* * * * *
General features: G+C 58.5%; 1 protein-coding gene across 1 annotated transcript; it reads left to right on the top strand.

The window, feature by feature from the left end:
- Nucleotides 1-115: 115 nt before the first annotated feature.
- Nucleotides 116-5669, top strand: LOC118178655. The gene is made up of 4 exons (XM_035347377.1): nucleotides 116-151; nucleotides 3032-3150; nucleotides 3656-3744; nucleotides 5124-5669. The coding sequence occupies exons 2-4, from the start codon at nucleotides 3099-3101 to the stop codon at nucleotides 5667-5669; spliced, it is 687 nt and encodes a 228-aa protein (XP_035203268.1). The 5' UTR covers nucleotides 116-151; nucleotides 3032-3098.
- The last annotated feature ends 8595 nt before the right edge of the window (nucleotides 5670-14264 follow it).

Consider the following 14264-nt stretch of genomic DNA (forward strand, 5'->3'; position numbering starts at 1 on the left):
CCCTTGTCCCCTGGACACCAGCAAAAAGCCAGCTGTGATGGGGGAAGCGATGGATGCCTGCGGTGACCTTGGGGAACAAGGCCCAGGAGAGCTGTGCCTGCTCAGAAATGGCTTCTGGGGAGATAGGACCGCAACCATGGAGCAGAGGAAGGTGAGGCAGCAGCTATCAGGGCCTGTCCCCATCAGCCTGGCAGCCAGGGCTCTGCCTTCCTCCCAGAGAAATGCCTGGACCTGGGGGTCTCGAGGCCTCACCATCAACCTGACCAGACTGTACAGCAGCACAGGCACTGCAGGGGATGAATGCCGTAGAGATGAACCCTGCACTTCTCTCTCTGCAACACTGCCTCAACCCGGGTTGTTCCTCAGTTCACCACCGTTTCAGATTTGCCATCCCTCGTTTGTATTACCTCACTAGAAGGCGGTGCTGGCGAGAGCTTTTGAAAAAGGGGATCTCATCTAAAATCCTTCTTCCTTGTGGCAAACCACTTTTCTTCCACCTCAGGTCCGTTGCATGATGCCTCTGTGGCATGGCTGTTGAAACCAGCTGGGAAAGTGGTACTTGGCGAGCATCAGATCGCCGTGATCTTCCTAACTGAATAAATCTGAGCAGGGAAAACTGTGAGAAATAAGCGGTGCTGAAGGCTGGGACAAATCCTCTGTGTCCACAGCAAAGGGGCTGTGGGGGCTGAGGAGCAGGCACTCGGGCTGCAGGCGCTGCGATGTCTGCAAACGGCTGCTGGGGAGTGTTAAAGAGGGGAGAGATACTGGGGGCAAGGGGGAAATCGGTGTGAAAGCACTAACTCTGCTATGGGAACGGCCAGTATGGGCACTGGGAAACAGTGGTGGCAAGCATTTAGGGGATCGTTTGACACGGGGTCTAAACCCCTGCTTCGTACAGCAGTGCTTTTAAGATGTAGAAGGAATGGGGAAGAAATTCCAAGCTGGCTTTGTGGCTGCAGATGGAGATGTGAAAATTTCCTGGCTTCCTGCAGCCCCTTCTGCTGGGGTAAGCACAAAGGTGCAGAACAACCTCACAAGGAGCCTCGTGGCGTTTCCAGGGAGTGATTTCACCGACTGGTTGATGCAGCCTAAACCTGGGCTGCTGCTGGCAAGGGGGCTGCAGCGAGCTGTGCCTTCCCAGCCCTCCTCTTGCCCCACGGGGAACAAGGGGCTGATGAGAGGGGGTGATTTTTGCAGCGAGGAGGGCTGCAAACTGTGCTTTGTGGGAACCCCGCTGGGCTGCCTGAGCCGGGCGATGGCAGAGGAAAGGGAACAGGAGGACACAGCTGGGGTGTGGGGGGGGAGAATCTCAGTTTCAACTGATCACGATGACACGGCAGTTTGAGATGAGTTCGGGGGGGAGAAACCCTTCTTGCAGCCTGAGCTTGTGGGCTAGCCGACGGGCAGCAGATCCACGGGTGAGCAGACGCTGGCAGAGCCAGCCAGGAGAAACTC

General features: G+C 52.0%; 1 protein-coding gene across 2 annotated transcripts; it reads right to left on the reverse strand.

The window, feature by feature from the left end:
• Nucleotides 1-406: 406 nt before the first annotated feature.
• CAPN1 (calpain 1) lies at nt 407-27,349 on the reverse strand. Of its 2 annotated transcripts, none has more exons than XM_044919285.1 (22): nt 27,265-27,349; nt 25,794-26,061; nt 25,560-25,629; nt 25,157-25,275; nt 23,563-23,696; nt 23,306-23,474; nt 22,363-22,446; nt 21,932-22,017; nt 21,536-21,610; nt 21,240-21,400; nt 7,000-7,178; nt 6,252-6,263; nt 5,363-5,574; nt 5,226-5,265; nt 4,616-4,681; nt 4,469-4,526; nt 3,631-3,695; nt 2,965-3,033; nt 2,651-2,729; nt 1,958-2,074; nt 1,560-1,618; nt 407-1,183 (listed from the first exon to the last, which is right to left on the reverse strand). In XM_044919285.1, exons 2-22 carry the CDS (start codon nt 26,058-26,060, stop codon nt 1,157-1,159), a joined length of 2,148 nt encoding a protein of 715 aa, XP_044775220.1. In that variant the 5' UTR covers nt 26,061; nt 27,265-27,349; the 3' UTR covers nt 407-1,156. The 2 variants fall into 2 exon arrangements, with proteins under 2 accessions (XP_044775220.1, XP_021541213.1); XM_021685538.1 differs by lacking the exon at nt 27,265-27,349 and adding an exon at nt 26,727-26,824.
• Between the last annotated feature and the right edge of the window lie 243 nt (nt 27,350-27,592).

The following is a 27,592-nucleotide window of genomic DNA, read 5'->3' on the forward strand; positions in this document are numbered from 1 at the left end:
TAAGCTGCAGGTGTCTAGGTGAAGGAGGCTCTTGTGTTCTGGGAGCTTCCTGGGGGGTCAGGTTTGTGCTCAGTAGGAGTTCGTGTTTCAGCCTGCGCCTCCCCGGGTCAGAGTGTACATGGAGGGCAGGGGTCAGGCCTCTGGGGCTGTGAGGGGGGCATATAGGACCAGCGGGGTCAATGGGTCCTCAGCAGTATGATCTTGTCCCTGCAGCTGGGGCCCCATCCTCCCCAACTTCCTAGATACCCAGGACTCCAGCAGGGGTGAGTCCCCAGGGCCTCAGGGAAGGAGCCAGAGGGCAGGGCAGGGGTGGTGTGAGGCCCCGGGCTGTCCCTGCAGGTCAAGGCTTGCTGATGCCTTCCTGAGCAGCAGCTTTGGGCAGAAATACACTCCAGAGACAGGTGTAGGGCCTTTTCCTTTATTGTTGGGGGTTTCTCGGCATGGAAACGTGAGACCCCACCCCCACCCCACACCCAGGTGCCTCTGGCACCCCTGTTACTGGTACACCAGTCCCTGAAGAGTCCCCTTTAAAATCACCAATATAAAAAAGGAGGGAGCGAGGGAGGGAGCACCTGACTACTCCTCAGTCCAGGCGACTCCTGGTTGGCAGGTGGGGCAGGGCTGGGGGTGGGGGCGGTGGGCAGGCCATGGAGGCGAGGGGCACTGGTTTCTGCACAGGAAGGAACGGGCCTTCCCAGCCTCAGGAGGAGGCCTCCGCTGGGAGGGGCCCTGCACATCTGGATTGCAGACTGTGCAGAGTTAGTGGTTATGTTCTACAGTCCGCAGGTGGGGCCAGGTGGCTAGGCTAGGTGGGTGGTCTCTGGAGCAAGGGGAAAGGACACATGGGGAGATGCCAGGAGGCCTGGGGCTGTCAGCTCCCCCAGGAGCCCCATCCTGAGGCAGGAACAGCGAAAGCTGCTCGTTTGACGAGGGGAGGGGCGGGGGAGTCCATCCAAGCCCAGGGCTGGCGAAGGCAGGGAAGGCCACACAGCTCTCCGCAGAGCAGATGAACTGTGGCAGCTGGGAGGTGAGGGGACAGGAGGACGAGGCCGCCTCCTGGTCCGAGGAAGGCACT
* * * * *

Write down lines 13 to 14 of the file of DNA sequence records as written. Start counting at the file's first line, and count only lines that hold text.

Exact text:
The following is a 27,592-nucleotide window of genomic DNA, read 5'->3' on the forward strand; positions in this document are numbered from 1 at the left end:
TAAGCTGCAGGTGTCTAGGTGAAGGAGGCTCTTGTGTTCTGGGAGCTTCCTGGGGGGTCAGGTTTGTGCTCAGTAGGAGTTCGTGTTTCAGCCTGCGCCTCCCCGGGTCAGAGTGTACATGGAGGGCAGGGGTCAGGCCTCTGGGGCTGTGAGGGGGGCATATAGGACCAGCGGGGTCAATGGGTCCTCAGCAGTATGATCTTGTCCCTGCAGCTGGGGCCCCATCCTCCCCAACTTCCTAGATACCCAGGACTCCAGCAGGGGTGAGTCCCCAGGGCCTCAGGGAAGGAGCCAGAGGGCAGGGCAGGGGTGGTGTGAGGCCCCGGGCTGTCCCTGCAGGTCAAGGCTTGCTGATGCCTTCCTGAGCAGCAGCTTTGGGCAGAAATACACTCCAGAGACAGGTGTAGGGCCTTTTCCTTTATTGTTGGGGGTTTCTCGGCATGGAAACGTGAGACCCCACCCCCACCCCACACCCAGGTGCCTCTGGCACCCCTGTTACTGGTACACCAGTCCCTGAAGAGTCCCCTTTAAAATCACCAATATAAAAAAGGAGGGAGCGAGGGAGGGAGCACCTGACTACTCCTCAGTCCAGGCGACTCCTGGTTGGCAGGTGGGGCAGGGCTGGGGGTGGGGGCGGTGGGCAGGCCATGGAGGCGAGGGGCACTGGTTTCTGCACAGGAAGGAACGGGCCTTCCCAGCCTCAGGAGGAGGCCTCCGCTGGGAGGGGCCCTGCACATCTGGATTGCAGACTGTGCAGAGTTAGTGGTTATGTTCTACAGTCCGCAGGTGGGGCCAGGTGGCTAGGCTAGGTGGGTGGTCTCTGGAGCAAGGGGAAAGGACACATGGGGAGATGCCAGGAGGCCTGGGGCTGTCAGCTCCCCCAGGAGCCCCATCCTGAGGCAGGAACAGCGAAAGCTGCTCGTTTGACGAGGGGAGGGGCGGGGGAGTCCATCCAAGCCCAGGGCTGGCGAAGGCAGGGAAGGCCACACAGCTCTCCGCAGAGCAGATGAACTGTGGCAGCTGGGAGGTGAGGGGACAGGAGGACGAGGCCGCCTCCTGGTCCGAGGAAGGCACT